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Safely tucked away behind strong dikes lies a country called the Netherlands. Although many of its inhabitants live below sea level, we reside on higher grounds in the vicinity of a national park. Both of us are from the great model year 56, making the late 60s the start of our stomping grounds. Of course radio was the first medium to bring home a variety of music. With the arrival of the Pirate Radio Stations, other forms of music entered our ears and changed the world. A schism developed between the progressive and commercial. Commercial music was a sign of bad taste. Underground and psychedelic music were the real thing. Little did we know that the same record companies were behind all of it. But we did listen to Dutch bands like Q65, Super Sister or Solution.

In Holland Woodstock had a great influence to be copied in the Kralingen Festival in 1970. This was our first chance to see and hear Santana, Quintessence, Pink Floyd, Dr. John, Soft Machine and others. Only a few radio stations played this sort of music. This made for two ways of listening to these now favorite tunes. One was to frequent one of the 'heavy' local record stores and spend a whole day listening with a group of friends. That worked for a while. When the store owners noticed too many records evaporating under jackets or sweaters, our group’s welcome expired. So we were forced to buy the records. We made deals with friends who were to acquire the desired records and share copies with the rest of us on open reel or cassette.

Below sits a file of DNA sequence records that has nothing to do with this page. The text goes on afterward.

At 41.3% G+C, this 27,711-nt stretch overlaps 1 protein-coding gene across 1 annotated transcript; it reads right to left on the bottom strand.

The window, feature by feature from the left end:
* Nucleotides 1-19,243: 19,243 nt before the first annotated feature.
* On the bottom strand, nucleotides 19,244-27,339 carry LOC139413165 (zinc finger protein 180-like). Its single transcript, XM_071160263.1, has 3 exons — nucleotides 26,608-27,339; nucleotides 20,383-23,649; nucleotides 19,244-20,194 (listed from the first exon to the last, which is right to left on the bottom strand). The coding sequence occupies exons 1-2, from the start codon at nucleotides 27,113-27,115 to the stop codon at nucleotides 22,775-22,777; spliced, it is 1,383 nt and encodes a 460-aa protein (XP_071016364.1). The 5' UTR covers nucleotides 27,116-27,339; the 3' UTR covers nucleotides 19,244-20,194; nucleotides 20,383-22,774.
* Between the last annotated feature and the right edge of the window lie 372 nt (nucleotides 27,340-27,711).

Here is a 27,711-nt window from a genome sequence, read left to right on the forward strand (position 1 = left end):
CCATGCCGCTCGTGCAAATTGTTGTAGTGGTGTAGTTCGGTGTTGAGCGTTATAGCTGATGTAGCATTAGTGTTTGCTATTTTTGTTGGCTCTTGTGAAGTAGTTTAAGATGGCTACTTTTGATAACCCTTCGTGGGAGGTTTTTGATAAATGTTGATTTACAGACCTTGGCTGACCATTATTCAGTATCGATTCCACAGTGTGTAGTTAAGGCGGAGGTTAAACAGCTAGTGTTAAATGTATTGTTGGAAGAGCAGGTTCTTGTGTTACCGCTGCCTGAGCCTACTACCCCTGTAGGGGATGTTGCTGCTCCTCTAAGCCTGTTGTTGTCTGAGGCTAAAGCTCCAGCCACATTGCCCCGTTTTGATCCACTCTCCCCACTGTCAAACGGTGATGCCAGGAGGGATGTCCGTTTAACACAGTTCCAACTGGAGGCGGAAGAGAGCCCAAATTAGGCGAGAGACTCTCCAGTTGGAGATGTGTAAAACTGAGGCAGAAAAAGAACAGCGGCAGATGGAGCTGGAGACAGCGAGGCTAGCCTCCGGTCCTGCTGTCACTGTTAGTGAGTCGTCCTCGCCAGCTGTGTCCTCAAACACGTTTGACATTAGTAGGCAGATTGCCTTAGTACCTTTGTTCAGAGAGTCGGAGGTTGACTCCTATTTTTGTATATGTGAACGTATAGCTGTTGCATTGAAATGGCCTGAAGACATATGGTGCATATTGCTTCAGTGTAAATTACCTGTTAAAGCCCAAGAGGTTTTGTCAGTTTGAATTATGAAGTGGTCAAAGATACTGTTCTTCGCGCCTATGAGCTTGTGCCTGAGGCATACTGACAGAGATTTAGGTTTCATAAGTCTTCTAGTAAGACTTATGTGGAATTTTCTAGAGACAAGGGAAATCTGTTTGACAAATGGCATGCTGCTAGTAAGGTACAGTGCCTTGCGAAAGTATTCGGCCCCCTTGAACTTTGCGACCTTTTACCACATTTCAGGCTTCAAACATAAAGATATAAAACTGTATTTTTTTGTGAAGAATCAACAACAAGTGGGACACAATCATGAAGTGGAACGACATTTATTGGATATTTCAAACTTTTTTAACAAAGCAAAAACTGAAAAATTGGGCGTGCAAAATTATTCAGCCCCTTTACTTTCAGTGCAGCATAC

This was the time when the magic herb played a big role in musical perception. Getting together—preferably in a squat house with enough weed to smoke out an entire termite colony—music was played, discussed, evaluated and critiqued. What was this music doing to the mind and body? Did it make you happy, dance or make love? What should the ambiance be - bright lights, candles, aromas, jeans, jalabas, nudity?